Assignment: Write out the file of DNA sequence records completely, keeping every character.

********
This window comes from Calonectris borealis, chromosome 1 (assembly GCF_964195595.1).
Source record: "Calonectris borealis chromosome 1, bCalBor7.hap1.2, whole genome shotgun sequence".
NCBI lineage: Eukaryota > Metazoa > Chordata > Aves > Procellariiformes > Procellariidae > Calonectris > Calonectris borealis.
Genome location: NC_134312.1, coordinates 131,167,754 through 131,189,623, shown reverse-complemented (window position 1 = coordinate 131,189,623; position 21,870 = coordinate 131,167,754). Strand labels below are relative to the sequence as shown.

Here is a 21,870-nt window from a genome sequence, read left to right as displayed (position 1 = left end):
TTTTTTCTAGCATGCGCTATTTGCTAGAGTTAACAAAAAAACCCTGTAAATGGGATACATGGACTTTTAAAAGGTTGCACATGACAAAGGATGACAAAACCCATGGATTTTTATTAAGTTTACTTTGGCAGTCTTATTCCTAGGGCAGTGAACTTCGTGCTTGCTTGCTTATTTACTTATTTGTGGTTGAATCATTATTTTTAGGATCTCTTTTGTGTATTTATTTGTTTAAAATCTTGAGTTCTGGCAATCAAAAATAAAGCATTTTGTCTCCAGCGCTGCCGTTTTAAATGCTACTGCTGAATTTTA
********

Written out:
This window comes from Calonectris borealis, chromosome 1 (assembly GCF_964195595.1).
Source record: "Calonectris borealis chromosome 1, bCalBor7.hap1.2, whole genome shotgun sequence".
NCBI lineage: Eukaryota > Metazoa > Chordata > Aves > Procellariiformes > Procellariidae > Calonectris > Calonectris borealis.
Genome location: NC_134312.1, coordinates 131,167,754 through 131,189,623, shown reverse-complemented (window position 1 = coordinate 131,189,623; position 21,870 = coordinate 131,167,754). Strand labels below are relative to the sequence as shown.

Here is a 21,870-nt window from a genome sequence, read left to right as displayed (position 1 = left end):
TTTTTTCTAGCATGCGCTATTTGCTAGAGTTAACAAAAAAACCCTGTAAATGGGATACATGGACTTTTAAAAGGTTGCACATGACAAAGGATGACAAAACCCATGGATTTTTATTAAGTTTACTTTGGCAGTCTTATTCCTAGGGCAGTGAACTTCGTGCTTGCTTGCTTATTTACTTATTTGTGGTTGAATCATTATTTTTAGGATCTCTTTTGTGTATTTATTTGTTTAAAATCTTGAGTTCTGGCAATCAAAAATAAAGCATTTTGTCTCCAGCGCTGCCGTTTTAAATGCTACTGCTGAATTTTA